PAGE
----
A Minnesota couple was charged with possessing too many crappies after an anonymous caller tipped off the state’s Department of Natural Resources (DNR).
According to The Kansas City Star, a group of six was spotted by another angler catching crappies and keeping them at Lake Sisseton. The unidentified angler, who thought there were more than 100 fish that had been hooked by the group, called the Turn in Poachers hotline to report them.
Authorities followed the tip and tracked down two vehicles belonging to the group reported at the lake. One of the vehicles led to Mountain Lake couple, Isouvahn Xayachack, 70, and Chanhthone Phongsim, 60, the Star reported.
The couple originally denied that they had any crappies in their home, but Xayachack, who told officers the fish “were biting good” that day, allowed authorities check the freezer.
According to the Star, the conservation officers found no crappies in the first freezer, but found “a large amount of packaged crappies” in the second freezer.
The DNR totaled 273 crappies altogether – 253 crappies over the legal imit and an amount conservation officer Dustin Miller told Newsweek was “the largest fish case I’ve had in my career.”
Fishing regulations for 2018 in Minnesota limits the amount of crappies to 10 per person.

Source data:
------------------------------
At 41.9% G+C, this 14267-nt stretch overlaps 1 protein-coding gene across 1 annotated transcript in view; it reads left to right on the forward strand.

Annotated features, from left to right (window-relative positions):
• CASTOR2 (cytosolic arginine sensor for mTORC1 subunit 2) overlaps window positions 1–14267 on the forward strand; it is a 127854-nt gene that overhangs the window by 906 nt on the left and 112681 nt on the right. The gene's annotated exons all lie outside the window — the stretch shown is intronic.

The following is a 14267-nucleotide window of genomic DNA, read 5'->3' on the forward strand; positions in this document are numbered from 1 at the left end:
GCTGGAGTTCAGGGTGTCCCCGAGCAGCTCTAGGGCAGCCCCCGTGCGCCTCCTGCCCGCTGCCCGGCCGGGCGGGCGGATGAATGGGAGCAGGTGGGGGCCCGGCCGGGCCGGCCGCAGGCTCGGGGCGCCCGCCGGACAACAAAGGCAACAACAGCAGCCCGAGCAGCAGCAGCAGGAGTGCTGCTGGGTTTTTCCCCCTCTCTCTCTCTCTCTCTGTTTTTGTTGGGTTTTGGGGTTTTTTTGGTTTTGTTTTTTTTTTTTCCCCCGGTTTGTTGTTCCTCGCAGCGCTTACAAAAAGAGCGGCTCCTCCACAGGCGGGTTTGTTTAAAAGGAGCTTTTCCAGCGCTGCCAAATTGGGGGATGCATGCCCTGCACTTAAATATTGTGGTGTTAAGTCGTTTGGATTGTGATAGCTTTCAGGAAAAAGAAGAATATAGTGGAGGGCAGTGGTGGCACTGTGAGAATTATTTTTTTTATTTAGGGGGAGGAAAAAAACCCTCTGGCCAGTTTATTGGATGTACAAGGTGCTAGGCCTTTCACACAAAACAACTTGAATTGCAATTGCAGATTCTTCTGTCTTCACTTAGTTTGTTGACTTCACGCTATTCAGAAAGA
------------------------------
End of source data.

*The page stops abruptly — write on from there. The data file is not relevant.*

The authorities allowed the couple “to keep their legal possession limit of 20” – 10 per person, the Star reported. The couple was informed they would have to eat their crappies before catching more.
The couple was charged with having more than the legal limit of crappies in their possession – if found guilty, the couple could be fined and ordered to pay restitution up to $3,000, the Star reported.
Others in the group were contacted and investigated, but no other instances of illegal crappie possession were found. However, Kaew Chakvong, a member of the group, was cited for fishing without a valid license, the Star reported.
The conservation agency credits the hotline tip for leading them to the couple. In a statement to McClatchy, Lt. Col. Greg Salo, assistant director of the enforcement division, said, “Turn in Poachers is an invaluable tool that provides citizens an easy way to anonymously report what they believe to be fish, game or other violations and assist the DNR in protecting Minnesota’s natural resources.”